It wouldn’t be Bike Night without bikes and there were about 2,000 of them lining the downtown streets of Winchester on Sept. 14. The weather was a bit cool, but dry and the skies seemed to clear as the evening wore on. The construction that had been a fact of life for most of the summer had been completed. More importantly though, there were bikes and lots and lots of people who all seemed ready for a party. Tinkess Photo
WINCHESTER – It has been a difficult year for the group of volunteers who put together the Bike Night events that happen once a month from June through September in downtown Winchester. After having a successful three out of four events in 2022, they seemed to be on Mother Nature’s bad side, and had each of their events cancelled due to poor weather conditions.
That is, until Sept. 14. On Sept. 14, they held their first and last Bike Night of 2023 and it’s fair to say that the first three non-starters were pretty much forgotten.
The weather was a bit cool, but dry and the skies seemed to clear as the evening wore on. The construction that had been a fact of life for most of the summer had been completed. More importantly though, there were bikes, lots of bikes, nearly 2,000 in fact, and lots and lots of people who all seemed ready for a party.
Organizer Vince Zandbelt was asked how good it felt, after all the work and planning, to see the event happen. “It was a huge relief,” said Zandbelt. Everybody was a little bit on edge because you’re looking at your phones every two hours.
“Anyways, this week cleared up, and we were very, very happy. I think the cooler weather may have had some effect, but we’re very happy with the turnout.”
One person who was particularly pleased was Jane Schoones, team leader for Community Food Share. “It was so important for this event to get off the ground,” said Schoones. “It was magnificent; the charities did a great job selling tickets before and during the event, so that sort of helped save the previous charities. And it’s wonderful that tonight is Black Walnut (Prostate Cancer support group) doing the 50/50. They also did a lot of pre-sales, so I think a pot should be pretty good later this evening.”
The pot was very good, and Shaler Hill walked away with $1,630.
“It’s been wonderful for the food bank because we requested condiments,” added Schoones. “And as you can see, (pointing to an overflowing shopping cart) the crowd came forward for us.
That they did, with over 340 lbs of food being collected as well as donations totalling $150.
“I can’t say enough about a wonderful, beautiful, perfect night,” added Schoones. “And everybody’s enjoying themselves and it couldn’t happen without the support of local businesses and dairy businesses, and it’s really great to see all the local food vendors be able to participate and do so well.”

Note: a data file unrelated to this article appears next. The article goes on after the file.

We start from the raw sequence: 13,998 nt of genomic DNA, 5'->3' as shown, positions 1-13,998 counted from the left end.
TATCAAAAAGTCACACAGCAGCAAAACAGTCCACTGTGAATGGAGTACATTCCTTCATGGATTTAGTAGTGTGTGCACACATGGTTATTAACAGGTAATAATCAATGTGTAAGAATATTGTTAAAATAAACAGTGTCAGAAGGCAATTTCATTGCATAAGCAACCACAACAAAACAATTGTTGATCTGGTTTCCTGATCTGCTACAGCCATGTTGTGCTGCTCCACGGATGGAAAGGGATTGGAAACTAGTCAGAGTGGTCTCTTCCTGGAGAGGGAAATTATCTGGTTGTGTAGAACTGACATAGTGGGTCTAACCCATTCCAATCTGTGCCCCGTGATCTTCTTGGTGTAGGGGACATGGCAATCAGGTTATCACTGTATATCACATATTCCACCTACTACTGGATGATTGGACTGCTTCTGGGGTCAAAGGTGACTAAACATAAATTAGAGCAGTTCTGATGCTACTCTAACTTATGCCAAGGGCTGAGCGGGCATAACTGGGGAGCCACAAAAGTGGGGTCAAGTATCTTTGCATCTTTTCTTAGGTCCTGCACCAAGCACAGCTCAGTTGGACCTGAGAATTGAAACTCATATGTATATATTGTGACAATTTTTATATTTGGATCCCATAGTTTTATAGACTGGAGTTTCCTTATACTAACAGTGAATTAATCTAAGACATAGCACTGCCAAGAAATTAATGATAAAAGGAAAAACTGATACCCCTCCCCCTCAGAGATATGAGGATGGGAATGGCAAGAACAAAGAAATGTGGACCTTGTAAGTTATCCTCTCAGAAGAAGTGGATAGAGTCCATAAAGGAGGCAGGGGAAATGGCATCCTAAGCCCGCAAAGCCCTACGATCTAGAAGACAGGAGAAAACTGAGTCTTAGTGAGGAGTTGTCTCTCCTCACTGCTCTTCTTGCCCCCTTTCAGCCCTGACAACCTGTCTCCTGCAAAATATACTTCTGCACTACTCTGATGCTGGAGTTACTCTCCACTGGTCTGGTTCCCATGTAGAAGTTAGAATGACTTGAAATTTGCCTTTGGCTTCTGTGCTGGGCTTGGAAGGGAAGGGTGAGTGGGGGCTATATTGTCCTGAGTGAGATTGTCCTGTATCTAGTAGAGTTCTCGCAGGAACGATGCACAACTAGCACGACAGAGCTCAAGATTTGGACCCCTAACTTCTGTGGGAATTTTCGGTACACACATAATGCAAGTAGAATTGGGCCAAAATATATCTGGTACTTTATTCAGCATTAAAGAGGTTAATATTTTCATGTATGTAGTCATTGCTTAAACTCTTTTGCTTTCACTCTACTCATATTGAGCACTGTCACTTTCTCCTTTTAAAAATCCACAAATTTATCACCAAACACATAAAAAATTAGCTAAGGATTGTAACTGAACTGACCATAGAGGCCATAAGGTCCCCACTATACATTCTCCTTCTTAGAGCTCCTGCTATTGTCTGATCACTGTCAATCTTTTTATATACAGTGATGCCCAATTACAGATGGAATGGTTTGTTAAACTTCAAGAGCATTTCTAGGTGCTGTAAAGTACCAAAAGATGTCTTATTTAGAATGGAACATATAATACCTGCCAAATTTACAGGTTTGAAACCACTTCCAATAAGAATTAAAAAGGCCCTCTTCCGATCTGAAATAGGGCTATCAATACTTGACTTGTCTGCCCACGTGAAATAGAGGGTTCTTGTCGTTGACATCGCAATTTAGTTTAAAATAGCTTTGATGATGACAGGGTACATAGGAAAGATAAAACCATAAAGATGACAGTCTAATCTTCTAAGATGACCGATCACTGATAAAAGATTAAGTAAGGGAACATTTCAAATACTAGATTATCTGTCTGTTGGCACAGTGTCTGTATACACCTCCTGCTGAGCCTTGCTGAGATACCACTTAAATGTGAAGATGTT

North Dundas Mayor Tony Fraser was present at the event, as he is for most any event in the township. He was sharing in the joy of seeing something that benefits so many successfully come to fruition.
“The weather, this is the right temperature, the right evening, the right atmosphere,” said Fraser. “It’s as if it was meant to be all summer long but unfortunately, we couldn’t host the events. The downtown committee couldn’t host the events because of the weather but tonight it’s well received and seemingly well appreciated by everyone in attendance.”
It isn’t out of the realm of possibility when you have this many people, many from out of the area, and with alcohol being served that there is a chance of unfortunate incidents occurring, but that doesn’t seem to be the case in Winchester. This event is most assuredly a family event. Grandparents, parents, and children, all enjoying themselves together and policing themselves as well. There didn’t seem to be any need for anything more.
“I was just saying to a person I was talking to about how we’re so fortunate to live in a community in North Dundas where people can come from outside and feel comfortable, enjoy the evening, meet other people and meet people that have similar interests and enjoy each other’s company,” added Fraser.
It would be difficult to even begin recognizing all of those who contributed to the success of Bike Night, suffice to say that with the assistance and guidance of some, the effort of the many leads to making Winchester, and North Dundas the place that it is.
Here’s to hoping that the second Thursday of June, July, August, and September 2024 enjoy clear skies, because events like this are worth repeating.
Terry Tinkess is a professional photographer, educator and journalist. He has been making a living with a camera and keyboard since 1999 and has been featured in such publications as The Ottawa Citizen, Cornwall Standard Freeholder, The Globe and Mail, The Miami Herald, Ottawa Construction News, The Ontario Construction Report, Ontario Home Builder Magazine, Reed Construction Data, Canadian Potato Business and most recently, The Record and Eastern Ontario AgriNews. Terry lives in Ingleside, Ontario with his wife Brenda, Mia the anxious Pittie and cats Wally and Chubbers.